Anime is great for stuff you just can't find in American animation, though. The epic journey, the mech adventure, the space opera. Surreal, adult oriented fantasy, sci-fi, etc, etc. I think if American cartoons had the same type of variety you see in anime I probably wouldn't watch as much anime. I loved Avatar and really wish it had set more of a trend in the industry, but not much seemed to change in its wake despite its popularity.
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Old 2013-03-26, 22:31   Link #118
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Quote:
Originally Posted by ChainLegacy View Post
If Japan made ten Avatars a year, I'd be watching a lot more anime...
lol your taste would be different from mine then

Though in a bad economic situation with tons of moe, I'd say: Japan makes 4 Avatars a year.

Quote:
Originally Posted by ChainLegacy View Post
American cartoons are generally better for comedy, in my opinion, though the inability for a series to stop once it has reached past its prime is a bad problem (ie Family Guy, which was hilarious early on and is now just awful, or The Simpsons).
Ones that I'm meant to watch and forget.
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Old 2013-03-27, 16:25   Link #119
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This is one topic I'm honestly tired of seeing, but I can't help but share a few thoughts on the matter.

First of all, I don't understand why there would be such a strictly defined dichotomy between "cartoons" and "anime". They are simply alternative labels for the animation medium, which no single culture has a monopoly on. Any other noticeable differences that might exist are the result of differences in the application of the medium. As such, while the medium takes many forms, there is still a significant overlap between trends in various cultures. In other words, this issue is not much a question of defining terms as it is a question of statistics.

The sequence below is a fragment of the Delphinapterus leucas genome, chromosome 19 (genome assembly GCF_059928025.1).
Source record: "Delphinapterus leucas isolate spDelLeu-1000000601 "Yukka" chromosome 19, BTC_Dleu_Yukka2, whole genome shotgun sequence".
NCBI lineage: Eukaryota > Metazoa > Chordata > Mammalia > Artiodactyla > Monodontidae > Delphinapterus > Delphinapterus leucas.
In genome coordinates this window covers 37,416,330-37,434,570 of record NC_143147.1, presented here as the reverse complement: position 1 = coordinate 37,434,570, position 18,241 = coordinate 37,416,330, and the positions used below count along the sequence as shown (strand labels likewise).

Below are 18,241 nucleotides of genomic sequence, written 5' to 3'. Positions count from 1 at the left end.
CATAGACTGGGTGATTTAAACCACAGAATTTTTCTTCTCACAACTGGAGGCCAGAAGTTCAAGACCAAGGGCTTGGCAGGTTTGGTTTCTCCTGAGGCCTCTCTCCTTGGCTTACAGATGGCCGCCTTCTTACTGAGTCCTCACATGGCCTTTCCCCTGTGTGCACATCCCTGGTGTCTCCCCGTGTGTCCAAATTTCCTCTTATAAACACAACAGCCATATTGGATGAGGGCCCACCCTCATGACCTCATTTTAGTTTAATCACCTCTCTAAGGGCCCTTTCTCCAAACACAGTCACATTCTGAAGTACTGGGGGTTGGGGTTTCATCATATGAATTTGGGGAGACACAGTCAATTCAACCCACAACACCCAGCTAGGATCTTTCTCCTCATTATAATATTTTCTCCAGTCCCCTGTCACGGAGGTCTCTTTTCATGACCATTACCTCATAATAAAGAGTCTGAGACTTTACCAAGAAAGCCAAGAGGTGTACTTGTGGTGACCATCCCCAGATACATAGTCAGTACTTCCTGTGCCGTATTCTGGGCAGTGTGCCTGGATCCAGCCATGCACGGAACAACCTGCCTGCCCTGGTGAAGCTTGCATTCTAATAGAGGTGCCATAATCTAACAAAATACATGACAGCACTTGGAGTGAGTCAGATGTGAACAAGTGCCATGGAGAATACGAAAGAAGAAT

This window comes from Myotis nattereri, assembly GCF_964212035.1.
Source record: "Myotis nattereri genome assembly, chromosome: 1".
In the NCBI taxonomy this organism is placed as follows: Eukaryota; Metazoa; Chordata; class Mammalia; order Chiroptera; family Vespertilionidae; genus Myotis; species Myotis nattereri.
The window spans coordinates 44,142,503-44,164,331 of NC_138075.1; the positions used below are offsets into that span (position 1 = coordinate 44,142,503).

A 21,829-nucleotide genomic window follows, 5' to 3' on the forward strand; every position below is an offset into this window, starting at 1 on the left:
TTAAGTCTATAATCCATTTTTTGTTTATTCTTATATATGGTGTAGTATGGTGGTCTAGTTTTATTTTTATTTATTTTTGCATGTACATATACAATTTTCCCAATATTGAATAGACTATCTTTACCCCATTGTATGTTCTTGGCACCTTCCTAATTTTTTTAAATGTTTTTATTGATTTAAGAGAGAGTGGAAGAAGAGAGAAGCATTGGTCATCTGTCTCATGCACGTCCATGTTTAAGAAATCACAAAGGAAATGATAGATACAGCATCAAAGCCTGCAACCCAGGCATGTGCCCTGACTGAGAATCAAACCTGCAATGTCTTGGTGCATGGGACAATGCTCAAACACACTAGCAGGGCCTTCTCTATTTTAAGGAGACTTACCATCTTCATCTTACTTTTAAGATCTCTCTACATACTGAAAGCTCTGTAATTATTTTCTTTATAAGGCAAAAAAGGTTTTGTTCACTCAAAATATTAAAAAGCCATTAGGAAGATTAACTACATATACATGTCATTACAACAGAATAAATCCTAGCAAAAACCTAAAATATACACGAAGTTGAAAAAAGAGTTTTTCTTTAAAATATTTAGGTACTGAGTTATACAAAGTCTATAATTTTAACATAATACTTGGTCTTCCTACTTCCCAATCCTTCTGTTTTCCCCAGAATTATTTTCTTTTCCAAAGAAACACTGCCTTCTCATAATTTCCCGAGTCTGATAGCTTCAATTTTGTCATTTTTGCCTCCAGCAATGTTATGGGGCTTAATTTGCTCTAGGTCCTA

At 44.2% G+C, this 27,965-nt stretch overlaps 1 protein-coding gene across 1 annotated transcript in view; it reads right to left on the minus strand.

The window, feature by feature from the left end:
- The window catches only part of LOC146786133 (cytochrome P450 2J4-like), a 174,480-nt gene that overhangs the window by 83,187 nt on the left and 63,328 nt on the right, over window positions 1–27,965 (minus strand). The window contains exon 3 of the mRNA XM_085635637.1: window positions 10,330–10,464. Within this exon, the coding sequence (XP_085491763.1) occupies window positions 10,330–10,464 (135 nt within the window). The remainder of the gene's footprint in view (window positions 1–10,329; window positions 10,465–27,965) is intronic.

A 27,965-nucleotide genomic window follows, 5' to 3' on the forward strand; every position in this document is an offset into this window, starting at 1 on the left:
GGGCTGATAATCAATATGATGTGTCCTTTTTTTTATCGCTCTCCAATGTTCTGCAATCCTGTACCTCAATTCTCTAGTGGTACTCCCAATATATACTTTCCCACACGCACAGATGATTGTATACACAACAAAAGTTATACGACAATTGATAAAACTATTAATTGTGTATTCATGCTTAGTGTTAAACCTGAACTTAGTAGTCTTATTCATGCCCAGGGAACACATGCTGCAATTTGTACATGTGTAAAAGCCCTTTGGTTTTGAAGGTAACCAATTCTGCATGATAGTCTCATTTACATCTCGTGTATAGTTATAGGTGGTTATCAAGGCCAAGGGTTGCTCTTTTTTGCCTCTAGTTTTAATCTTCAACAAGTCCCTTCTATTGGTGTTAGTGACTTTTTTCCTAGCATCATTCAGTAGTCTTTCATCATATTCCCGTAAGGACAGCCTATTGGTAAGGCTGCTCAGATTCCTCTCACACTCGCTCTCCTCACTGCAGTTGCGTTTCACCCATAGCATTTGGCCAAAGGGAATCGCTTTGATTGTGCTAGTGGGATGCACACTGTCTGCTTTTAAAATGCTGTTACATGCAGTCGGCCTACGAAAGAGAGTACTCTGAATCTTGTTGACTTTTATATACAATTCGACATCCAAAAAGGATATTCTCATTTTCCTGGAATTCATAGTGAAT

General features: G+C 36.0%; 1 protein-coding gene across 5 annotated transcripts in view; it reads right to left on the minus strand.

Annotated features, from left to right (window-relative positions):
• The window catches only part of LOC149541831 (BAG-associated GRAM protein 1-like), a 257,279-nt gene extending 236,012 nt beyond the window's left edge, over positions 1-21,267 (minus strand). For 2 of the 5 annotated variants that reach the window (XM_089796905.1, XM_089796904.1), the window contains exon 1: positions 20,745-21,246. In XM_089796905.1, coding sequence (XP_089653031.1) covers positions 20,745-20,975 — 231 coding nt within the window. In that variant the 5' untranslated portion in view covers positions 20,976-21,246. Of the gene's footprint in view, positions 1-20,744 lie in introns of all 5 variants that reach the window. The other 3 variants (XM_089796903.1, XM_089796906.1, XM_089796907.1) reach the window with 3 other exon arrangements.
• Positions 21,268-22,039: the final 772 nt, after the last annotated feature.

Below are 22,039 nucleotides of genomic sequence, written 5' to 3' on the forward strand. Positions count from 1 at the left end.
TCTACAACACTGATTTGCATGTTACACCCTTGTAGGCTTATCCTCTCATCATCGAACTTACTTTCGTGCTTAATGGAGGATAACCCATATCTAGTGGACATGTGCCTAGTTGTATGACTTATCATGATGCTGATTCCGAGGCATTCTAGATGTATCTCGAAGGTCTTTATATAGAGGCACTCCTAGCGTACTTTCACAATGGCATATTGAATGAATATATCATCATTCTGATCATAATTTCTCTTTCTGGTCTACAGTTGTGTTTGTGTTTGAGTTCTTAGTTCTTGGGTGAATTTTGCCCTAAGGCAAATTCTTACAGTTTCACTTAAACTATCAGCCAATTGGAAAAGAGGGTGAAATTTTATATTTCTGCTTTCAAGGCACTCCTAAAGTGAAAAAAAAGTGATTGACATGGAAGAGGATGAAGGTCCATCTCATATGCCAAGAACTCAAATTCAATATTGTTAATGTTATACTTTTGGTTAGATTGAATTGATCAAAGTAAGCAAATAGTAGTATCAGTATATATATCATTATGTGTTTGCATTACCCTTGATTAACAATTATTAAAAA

In that respect, Japanese animation is better received than its Western equivalent because of its wider demographic reach. In Japan, animation is a well-established entertainment medium that is accessible to people of all ages. As a result, their animation covers a myriad of different genres thanks to the medium's general appeal. In contrast, Western animation is targeted towards a more specific demographic within the younger age groups, with a more niche market for adult audiences. Just from this, it's pretty easy to see how "cartoons" are often perceived to be for children. In terms of sheer diversity and variety, Japanese animation tends to win over Western animation.

Of course, one can always argue that recent hits like Avatar: The Last Airbender put the West on par with Japan's animation, but these are often few and far in between. Until the West can can treat animation as a medium in itself rather than as a mere genre, I'm not sure it can maximize the use of its animation.
This post sums up my exact feelings on the subject. I used to like disney films as a kid, but as an adult I find them childish in their delivery. I outgrew disney's type of storytelling, because I realised that only my childish self enjoyed them.

Over the years, there have been very few animated movies,tv series, or direct home releases that my current self would enjoy. They exist for certain. I'd be a fool to say that they don't exist.

The problem with this situation is that you can enjoy animation in this manner so long as you stay in your basement and not tell anybody about it. American society isn't very tolernt of views outside the "norm".
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Old 2013-03-27, 18:40   Link #120
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Pfft. Anime is anime to me because ~25% of shows every cour feature at least one opposite sex childhood friend pair, with vast majority of them having at least one half of the pair romantically interested in the other.

So until western animation (or any other cartoon for that matter) approach that level of consistency, no one is gonna stop me from making a distinction between anime and other cartoons.